What is interesting to note is that Zach Kelley, director of Brand Strategy at SME Branding, stated that the conference “desire[d] to relate to a more youthful and adventurous millennial demographic.” This desire can be directly related to the aforementioned discussion of student enrollments. With these schools admitting far fewer students than schools at some of the powerhouse conferences, potential student athletes may not find the America East member institutions as appealing. For example, a smaller school inherently has a smaller alumni network, which can be crucial when looking for a job once a student athlete’s college career is over. Yet, if the rebranding strategy works, potential student athletes may see the America East conference as great place to grow and play, and realize the conference’s potential to be nimble in a time of changing college athletic landscapes.
In terms of trying to carve a niche in an environment already saturated with well-known conferences, the America East understood the necessity to redefine itself. This transformational time, in terms of leadership and membership, will hopefully positively impact its legacy in the long-run. I am interested to see how the conference’s brand imaging and commitment to progressiveness will impact the recruitment of future student athletes. Only time will tell.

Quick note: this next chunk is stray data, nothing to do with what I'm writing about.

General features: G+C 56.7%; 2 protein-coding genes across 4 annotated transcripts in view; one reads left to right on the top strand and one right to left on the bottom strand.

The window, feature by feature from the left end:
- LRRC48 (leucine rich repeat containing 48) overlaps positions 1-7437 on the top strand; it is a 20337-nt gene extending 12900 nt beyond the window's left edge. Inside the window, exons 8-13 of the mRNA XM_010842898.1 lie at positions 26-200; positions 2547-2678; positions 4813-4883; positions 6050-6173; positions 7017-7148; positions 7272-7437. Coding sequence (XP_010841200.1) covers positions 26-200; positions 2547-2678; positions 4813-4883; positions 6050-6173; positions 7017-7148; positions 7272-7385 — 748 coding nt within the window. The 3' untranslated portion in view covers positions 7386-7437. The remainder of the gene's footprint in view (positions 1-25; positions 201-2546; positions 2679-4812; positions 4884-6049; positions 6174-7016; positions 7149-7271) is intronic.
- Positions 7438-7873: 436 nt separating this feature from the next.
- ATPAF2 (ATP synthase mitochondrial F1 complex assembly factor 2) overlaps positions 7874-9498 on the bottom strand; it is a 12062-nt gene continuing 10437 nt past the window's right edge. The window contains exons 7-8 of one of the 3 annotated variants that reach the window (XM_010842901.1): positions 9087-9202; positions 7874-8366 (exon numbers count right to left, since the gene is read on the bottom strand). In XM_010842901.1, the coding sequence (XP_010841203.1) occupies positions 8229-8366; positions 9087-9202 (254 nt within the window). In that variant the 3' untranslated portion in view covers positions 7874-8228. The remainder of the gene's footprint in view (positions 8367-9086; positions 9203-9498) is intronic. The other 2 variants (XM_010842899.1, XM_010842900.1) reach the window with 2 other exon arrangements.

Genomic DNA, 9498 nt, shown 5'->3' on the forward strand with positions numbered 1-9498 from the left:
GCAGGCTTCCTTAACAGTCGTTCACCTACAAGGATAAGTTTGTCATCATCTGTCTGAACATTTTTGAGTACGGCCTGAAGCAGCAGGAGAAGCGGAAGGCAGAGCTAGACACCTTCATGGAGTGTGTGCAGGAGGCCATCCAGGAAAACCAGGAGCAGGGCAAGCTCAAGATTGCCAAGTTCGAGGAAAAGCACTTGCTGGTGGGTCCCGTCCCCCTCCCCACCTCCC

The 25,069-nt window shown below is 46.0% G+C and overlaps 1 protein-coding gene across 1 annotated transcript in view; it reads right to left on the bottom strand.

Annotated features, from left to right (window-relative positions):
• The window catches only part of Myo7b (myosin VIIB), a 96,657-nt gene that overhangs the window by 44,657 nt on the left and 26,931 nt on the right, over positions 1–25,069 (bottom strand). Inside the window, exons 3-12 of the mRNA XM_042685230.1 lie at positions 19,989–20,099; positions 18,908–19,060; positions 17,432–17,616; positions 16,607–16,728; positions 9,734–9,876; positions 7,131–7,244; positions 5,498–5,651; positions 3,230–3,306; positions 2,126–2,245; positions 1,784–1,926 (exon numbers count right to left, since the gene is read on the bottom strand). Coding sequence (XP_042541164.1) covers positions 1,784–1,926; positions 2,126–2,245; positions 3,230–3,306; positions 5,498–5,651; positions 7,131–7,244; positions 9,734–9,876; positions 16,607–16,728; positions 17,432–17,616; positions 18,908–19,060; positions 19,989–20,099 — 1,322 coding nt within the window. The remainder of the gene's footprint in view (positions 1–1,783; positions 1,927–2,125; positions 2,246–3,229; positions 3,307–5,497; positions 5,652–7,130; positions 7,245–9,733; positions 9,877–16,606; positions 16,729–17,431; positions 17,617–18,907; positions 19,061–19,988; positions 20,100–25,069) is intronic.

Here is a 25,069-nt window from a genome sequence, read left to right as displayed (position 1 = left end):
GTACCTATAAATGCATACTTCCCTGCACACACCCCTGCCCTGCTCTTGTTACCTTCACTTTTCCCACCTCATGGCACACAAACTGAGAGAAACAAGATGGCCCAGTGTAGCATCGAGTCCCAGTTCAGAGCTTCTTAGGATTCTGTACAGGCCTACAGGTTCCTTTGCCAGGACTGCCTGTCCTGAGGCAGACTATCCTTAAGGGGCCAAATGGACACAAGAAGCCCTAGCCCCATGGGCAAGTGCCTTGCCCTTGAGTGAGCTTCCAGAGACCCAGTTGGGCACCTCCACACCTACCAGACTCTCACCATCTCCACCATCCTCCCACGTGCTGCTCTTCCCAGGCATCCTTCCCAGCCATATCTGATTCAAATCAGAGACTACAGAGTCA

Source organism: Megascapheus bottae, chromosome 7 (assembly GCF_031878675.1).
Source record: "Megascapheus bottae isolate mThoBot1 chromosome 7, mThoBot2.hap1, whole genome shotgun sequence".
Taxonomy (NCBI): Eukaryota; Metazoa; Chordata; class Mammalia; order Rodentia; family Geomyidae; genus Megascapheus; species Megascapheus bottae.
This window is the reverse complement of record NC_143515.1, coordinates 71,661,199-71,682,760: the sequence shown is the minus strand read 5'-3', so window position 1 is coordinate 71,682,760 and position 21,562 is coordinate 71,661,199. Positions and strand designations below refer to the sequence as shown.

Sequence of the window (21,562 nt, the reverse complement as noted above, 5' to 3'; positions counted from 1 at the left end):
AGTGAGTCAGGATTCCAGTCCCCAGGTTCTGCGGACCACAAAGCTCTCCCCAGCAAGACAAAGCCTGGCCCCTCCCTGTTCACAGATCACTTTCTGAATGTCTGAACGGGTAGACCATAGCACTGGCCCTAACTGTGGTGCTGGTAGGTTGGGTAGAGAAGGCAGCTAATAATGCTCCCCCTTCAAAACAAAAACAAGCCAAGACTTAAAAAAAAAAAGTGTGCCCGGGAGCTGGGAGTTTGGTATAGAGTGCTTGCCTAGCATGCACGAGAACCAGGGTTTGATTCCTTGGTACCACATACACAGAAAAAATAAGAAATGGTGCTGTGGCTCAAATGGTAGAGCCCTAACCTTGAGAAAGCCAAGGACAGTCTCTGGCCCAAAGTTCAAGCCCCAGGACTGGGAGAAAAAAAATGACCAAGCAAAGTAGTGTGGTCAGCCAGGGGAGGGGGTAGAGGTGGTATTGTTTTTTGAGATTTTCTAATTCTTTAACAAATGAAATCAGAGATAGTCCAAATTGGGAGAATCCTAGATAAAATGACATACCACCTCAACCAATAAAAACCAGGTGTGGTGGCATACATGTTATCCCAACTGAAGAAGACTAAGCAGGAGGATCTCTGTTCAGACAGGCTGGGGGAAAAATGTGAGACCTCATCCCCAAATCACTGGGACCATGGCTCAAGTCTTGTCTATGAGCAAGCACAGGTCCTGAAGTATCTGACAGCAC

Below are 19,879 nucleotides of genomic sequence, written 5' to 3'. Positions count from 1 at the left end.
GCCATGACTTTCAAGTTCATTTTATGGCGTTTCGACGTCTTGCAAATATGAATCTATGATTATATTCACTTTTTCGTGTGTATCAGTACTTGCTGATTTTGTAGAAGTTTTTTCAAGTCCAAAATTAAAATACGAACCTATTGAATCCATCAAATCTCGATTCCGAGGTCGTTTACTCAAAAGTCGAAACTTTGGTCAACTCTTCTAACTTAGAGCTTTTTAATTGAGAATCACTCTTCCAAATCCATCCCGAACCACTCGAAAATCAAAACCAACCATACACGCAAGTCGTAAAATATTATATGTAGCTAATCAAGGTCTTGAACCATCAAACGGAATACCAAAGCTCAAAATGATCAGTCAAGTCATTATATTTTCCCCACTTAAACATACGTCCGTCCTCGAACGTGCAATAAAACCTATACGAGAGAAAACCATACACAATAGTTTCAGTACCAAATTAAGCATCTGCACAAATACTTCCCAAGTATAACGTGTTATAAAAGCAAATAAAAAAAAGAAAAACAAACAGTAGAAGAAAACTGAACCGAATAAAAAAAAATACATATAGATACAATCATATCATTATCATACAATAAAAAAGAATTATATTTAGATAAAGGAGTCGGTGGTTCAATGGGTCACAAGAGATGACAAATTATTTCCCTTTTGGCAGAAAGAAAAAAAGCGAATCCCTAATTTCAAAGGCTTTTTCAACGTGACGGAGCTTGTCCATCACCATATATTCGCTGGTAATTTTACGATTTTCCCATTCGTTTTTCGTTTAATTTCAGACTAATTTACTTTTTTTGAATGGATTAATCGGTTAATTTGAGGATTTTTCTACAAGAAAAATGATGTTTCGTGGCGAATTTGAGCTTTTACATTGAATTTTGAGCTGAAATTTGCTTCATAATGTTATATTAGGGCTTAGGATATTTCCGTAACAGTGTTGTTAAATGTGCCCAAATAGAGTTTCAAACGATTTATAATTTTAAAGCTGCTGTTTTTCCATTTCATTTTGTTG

Recently, the America East Conference revealed its transformation. Its new logo, look, and brand identity exemplify the future of the conference and the living legacies of its member institutions. This change, however, got me thinking: what is really behind the brand and marketing strategies of each of the NCAA conferences?
In theory, the brand of each NCAA conference is supposed to help differentiate it from its competing conferences. It is meant to help create a story that vendors, alumni, fans, and students alike can feel proud of being a part of. In the midst of the many recent waves of conference realignment, this story is especially important to manufacture in order to ensure that the conferences live up to their historic ideals and adapt to the changing times.
The brand of each conference is essentially an extension of the brand of each member institution. Yet, where does the brand image of each school end and the brand image of the conference begin? As such, do schools with huge fan bases and followings directly affect the brand image of their conference? Do conferences with schools that are dominant in either football or basketball (or both) inherently have stronger brand identities or are the brands actually more creative and innovative? On top of this, where does the brand image of the conference end and the brand of the entire NCAA organization take over?
Over the coming weeks, I will be exploring the theme of brand identity within the NCAA. I will be looking at it mostly from the conference perspective, but will look to see how each member institution’s own brand image influences its conferences image as a whole.